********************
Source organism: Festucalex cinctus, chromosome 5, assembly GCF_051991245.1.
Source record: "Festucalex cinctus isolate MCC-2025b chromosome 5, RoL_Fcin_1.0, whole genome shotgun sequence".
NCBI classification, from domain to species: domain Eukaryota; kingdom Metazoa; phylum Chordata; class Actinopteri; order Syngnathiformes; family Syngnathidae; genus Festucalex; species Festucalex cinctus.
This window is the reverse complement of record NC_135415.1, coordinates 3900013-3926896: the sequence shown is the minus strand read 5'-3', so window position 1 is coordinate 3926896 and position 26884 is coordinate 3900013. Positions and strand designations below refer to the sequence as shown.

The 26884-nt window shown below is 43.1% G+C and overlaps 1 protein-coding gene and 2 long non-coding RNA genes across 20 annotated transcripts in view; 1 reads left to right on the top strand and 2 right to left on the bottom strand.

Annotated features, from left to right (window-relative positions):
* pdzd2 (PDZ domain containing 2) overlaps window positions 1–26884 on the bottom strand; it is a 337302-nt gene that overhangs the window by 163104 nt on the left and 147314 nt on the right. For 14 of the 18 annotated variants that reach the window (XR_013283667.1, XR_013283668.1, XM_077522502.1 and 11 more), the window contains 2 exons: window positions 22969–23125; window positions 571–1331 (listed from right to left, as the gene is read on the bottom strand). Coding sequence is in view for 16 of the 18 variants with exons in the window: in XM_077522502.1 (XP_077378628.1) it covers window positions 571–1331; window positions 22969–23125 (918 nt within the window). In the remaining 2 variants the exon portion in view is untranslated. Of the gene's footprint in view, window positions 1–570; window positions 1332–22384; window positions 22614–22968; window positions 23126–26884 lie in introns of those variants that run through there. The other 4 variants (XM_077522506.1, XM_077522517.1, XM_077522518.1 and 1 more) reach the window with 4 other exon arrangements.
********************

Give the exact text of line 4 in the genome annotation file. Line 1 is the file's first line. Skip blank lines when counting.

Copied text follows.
This window is the reverse complement of record NC_135415.1, coordinates 3900013-3926896: the sequence shown is the minus strand read 5'-3', so window position 1 is coordinate 3926896 and position 26884 is coordinate 3900013. Positions and strand designations below refer to the sequence as shown.